The Rise [& Fall] of the Escribitionist


A clear hooray on the subtle, new look of my site, and despite that I could go on cheering myself on in the mirror – for what words are reflection – my mind had pondered a more unobtrusive, ethical problem with the new concept.

Blogs used to be the digital expression of thoughts, a diary on a screen so to speak, and even if there was little to talk about (for everyone who ever had the joy of reading their old diaries from beginning to end will know that repetitions are frequent and make for little joyful reading), it seemed a slow form of communicating with one’s readers. One forms words, strings them into sentences, makes them magically appear on a web page and awaits comments to open up a dialog.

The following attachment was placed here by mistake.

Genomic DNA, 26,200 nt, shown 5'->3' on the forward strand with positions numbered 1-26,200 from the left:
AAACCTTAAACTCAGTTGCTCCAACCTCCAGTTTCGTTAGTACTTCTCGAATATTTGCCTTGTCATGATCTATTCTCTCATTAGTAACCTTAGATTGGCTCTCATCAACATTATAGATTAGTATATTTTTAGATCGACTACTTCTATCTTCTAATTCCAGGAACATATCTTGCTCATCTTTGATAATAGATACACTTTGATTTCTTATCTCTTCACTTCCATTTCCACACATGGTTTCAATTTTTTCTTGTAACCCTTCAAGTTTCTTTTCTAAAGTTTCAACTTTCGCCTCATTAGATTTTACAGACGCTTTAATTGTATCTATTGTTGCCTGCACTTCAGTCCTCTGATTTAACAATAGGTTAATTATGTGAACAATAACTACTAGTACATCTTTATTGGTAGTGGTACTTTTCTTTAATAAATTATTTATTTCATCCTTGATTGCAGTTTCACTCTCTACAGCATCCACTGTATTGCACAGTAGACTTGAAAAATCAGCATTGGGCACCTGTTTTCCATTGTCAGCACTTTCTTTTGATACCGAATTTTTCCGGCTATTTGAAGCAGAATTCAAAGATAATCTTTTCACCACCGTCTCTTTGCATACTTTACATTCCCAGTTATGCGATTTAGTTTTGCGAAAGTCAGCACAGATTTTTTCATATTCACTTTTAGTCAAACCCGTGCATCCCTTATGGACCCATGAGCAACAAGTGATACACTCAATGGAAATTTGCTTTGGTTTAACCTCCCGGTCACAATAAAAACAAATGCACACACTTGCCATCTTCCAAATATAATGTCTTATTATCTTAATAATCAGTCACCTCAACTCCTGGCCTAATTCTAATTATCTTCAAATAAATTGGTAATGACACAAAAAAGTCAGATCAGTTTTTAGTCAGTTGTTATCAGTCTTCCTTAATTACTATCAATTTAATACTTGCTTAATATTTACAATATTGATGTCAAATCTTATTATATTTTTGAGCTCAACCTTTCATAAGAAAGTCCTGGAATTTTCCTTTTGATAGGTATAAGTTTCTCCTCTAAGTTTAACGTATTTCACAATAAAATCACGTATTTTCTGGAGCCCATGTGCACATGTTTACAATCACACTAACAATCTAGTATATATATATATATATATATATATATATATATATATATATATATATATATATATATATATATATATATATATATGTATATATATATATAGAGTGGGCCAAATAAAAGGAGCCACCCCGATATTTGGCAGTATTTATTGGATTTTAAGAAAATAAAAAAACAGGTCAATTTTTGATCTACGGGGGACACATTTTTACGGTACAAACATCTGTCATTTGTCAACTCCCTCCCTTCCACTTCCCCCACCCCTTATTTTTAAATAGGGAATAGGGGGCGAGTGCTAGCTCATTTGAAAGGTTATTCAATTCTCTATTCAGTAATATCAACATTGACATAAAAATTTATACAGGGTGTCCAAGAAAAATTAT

Don’t you tell me that’s how writing simply works.

Something has changed, hasn’t it? Something has inadvertently turned into the opposite. News report of “increased speed” in communications and how our concentration minimises by the day. Others, who felt it worth putting together a history of blogging, claim blogging became simply “mainstream”.
Perhaps most of us have forgotten how much courage it took man to pass through the hedge that we allowed to grow to protect us – yet it is necessary to look at what we were once part of.

And even writers aren’t immune to the wave sweeping them into the 21st century – and down the tunnels along history.

But was it not us? was it not us who allowed this to happen?

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